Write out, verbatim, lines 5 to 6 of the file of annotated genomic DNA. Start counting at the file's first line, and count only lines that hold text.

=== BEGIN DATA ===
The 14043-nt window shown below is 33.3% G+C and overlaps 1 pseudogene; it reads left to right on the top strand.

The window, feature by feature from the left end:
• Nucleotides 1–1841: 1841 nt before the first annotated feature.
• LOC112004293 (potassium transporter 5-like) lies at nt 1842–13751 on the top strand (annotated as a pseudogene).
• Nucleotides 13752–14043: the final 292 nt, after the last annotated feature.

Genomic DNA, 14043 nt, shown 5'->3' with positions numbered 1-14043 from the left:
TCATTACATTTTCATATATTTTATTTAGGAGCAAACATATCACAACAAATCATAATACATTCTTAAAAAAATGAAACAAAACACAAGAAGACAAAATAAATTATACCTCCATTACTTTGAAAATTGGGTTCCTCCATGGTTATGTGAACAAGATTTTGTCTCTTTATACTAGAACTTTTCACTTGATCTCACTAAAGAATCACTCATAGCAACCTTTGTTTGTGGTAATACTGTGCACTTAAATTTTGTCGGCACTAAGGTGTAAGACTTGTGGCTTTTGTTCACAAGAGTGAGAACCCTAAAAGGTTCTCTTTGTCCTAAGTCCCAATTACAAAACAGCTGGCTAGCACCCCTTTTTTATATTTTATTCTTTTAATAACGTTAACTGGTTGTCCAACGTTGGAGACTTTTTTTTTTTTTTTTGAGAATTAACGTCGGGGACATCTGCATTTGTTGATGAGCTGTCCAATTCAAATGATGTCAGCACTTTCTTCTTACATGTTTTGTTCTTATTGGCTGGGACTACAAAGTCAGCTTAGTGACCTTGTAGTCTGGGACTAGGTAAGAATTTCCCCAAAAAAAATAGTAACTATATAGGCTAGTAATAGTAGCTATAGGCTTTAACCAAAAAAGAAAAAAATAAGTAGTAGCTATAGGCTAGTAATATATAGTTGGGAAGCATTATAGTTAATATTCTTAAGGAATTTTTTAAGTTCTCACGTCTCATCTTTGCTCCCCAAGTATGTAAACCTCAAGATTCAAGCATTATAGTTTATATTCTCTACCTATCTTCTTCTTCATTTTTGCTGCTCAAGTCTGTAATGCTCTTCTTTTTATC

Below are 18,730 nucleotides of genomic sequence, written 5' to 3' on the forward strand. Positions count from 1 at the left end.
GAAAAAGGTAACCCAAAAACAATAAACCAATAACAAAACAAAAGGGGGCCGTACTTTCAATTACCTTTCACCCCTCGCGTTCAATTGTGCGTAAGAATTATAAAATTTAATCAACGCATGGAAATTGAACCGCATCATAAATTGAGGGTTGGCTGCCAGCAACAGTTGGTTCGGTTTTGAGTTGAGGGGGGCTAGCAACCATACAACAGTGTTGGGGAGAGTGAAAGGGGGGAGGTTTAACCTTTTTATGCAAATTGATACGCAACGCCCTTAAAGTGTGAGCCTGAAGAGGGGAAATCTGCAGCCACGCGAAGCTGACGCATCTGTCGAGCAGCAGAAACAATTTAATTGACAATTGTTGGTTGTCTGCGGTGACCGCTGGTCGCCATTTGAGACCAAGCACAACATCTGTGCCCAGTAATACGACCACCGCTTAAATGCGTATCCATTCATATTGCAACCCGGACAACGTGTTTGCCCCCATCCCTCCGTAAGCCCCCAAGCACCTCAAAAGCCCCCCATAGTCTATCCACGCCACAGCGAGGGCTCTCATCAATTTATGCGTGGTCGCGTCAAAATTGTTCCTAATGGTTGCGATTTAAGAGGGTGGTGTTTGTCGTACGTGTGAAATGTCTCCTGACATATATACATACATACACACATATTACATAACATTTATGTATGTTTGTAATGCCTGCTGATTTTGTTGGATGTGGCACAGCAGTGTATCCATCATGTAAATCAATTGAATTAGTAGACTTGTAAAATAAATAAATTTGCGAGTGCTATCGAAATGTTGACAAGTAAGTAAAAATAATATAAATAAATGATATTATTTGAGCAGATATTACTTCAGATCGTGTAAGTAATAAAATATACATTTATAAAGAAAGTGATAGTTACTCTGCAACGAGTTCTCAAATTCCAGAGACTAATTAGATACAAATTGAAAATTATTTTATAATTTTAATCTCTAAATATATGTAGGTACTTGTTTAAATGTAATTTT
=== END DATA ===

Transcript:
• Nucleotides 13752–14043: the final 292 nt, after the last annotated feature.

Genomic DNA, 14043 nt, shown 5'->3' with positions numbered 1-14043 from the left: